After receiving a doctorate in mathematics from the University of Basel in Switzerland in 1849, Balmer taught at a girls' secondary school in Basel for the rest of his life; he was also a part-time university lecturer for many years. In 1885 he proposed an empirical formula for the wavelengths (l) of four hydrogen spectral lines in the visible region. The modern form of this equation is

where R is a constant. With the values n = 2, and m = 3, 4, 5, 6, the equation predicts the wavelengths of the four lines with considerable accuracy.

Aware of only these four lines, Balmer calculated l for a fifth line (m = 7). A line with a wavelength very close to the predicted value was observed experimentally. Balmer suggested that his formula might also predict wavelengths of other series of spectral lines by using integer values for n other than 2 and m 3 n + 1. Other series of hydrogen lines were not known then, but were subsequently discovered (the Lyman, Paschen, Brackett, and Pfund series of lines).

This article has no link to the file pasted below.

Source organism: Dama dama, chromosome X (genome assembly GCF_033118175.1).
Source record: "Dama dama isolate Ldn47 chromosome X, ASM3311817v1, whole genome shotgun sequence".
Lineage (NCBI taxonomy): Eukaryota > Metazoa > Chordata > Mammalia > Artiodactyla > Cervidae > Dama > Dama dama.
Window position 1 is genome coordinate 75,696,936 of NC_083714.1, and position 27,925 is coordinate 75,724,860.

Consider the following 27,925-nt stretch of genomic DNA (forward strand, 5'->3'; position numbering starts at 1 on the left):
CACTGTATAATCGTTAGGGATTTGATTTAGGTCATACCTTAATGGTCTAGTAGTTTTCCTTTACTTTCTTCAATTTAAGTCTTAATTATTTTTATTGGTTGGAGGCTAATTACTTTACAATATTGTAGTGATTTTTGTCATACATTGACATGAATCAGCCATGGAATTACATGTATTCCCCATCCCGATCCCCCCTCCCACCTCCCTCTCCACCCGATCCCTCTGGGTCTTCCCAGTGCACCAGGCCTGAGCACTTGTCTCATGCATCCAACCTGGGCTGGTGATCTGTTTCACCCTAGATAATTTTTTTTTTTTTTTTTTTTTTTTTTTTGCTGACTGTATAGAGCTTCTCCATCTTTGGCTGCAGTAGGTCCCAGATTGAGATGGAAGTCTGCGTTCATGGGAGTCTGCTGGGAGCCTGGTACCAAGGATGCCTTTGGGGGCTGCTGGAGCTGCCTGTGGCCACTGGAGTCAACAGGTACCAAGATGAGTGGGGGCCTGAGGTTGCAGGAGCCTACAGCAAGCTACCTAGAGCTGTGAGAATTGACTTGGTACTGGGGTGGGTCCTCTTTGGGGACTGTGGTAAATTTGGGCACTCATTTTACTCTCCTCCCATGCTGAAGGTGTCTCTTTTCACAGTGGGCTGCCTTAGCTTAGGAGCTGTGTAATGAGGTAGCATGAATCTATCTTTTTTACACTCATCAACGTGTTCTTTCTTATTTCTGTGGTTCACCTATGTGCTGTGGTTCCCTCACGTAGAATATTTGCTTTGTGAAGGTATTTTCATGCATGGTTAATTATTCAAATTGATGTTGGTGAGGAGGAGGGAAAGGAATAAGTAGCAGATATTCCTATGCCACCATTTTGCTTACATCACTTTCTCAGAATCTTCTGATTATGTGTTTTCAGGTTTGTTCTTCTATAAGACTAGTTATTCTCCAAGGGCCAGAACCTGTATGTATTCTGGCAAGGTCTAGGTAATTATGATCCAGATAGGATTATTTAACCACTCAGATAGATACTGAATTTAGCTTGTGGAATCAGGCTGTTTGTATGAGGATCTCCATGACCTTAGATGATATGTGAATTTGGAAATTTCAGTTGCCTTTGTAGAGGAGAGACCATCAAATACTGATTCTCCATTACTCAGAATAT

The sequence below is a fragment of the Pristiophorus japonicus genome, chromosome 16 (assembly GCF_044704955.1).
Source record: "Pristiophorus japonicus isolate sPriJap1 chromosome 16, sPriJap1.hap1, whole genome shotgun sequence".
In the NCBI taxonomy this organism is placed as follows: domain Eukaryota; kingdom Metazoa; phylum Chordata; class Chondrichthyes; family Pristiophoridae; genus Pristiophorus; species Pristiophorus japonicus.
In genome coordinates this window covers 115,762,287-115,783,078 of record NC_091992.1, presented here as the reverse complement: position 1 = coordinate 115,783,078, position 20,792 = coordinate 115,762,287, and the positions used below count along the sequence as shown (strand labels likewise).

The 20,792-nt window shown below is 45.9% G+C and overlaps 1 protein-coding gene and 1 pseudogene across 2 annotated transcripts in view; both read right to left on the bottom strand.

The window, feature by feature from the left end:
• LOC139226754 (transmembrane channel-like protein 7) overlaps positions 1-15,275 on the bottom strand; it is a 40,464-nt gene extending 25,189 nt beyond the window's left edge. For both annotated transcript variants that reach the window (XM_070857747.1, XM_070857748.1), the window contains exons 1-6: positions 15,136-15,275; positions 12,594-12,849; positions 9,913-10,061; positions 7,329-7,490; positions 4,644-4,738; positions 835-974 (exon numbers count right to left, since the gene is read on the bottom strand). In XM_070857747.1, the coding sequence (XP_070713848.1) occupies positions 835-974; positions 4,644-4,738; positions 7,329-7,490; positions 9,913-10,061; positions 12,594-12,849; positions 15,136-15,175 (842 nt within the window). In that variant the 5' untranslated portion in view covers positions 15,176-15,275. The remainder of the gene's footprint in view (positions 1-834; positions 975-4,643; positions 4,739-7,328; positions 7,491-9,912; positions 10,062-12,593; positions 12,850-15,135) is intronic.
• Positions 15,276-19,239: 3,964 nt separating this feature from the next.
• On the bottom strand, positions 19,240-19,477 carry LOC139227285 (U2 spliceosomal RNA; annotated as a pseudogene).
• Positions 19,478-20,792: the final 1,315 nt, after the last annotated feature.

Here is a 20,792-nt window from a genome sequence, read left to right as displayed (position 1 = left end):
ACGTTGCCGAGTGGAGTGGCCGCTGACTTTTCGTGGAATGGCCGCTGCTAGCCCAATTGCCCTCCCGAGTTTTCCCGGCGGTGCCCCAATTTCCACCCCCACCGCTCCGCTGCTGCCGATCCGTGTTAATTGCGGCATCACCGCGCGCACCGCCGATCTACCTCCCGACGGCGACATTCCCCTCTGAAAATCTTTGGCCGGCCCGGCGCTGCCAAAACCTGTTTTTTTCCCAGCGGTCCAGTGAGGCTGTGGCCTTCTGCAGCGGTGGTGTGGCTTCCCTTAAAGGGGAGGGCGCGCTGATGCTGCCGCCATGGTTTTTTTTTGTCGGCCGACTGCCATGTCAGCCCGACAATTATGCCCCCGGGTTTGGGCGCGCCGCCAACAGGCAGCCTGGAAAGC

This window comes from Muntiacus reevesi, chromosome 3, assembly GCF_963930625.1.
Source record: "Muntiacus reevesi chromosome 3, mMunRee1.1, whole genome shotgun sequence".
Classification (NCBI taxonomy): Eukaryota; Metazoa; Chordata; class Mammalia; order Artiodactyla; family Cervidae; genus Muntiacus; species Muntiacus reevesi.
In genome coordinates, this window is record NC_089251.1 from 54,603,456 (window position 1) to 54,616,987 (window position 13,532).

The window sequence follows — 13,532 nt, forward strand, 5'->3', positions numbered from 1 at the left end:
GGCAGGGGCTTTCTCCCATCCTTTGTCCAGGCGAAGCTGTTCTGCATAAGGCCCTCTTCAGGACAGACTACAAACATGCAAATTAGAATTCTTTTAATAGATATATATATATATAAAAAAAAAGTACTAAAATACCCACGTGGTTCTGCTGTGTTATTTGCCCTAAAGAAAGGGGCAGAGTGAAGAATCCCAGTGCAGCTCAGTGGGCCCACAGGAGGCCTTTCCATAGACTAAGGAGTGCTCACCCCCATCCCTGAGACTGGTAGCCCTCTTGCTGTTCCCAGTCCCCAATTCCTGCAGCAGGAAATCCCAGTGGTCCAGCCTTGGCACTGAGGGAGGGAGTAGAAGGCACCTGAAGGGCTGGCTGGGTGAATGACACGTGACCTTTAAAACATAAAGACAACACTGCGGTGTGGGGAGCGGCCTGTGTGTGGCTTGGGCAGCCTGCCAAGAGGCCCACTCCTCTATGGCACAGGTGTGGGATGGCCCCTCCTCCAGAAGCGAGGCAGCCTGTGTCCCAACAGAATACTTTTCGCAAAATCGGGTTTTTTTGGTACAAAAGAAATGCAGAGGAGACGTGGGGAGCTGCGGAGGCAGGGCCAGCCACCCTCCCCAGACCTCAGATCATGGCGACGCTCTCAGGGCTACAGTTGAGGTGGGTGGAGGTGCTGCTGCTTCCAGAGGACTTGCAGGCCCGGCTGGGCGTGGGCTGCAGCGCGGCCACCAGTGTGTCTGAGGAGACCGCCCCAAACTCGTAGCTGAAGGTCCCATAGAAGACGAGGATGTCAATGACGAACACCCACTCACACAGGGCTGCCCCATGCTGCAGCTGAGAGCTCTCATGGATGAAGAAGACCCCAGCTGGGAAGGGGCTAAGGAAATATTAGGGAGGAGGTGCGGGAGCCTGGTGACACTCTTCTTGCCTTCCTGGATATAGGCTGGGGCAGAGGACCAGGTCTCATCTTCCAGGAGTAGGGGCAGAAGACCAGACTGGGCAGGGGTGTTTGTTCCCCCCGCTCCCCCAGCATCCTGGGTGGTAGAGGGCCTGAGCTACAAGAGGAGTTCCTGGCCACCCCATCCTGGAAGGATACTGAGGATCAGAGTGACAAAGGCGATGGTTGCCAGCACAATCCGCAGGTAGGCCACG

There was no obvious reason why Balmer's formula should be so successful. Not until Niels Bohr proposed his atomic model in 1915 could line spectra be explained in terms of electrons moving from higher-energy orbits to lower-energy ones.

see also Bohr, Niels.

Richard E. Rice

Bibliography

Internet Resources

Balmer, J. J. Note on the Spectral Lines of Hydrogen. Available from <http://webserver.lemoyne.edu/faculty/giunta/balmer.html>.

O'Connor, J. J., and Robertson, E. F. Johann Jakob Balmer. Available from <http://www-gap.dcs.st-and.ac.uk/~history/Mathematicians/Balmer.html>.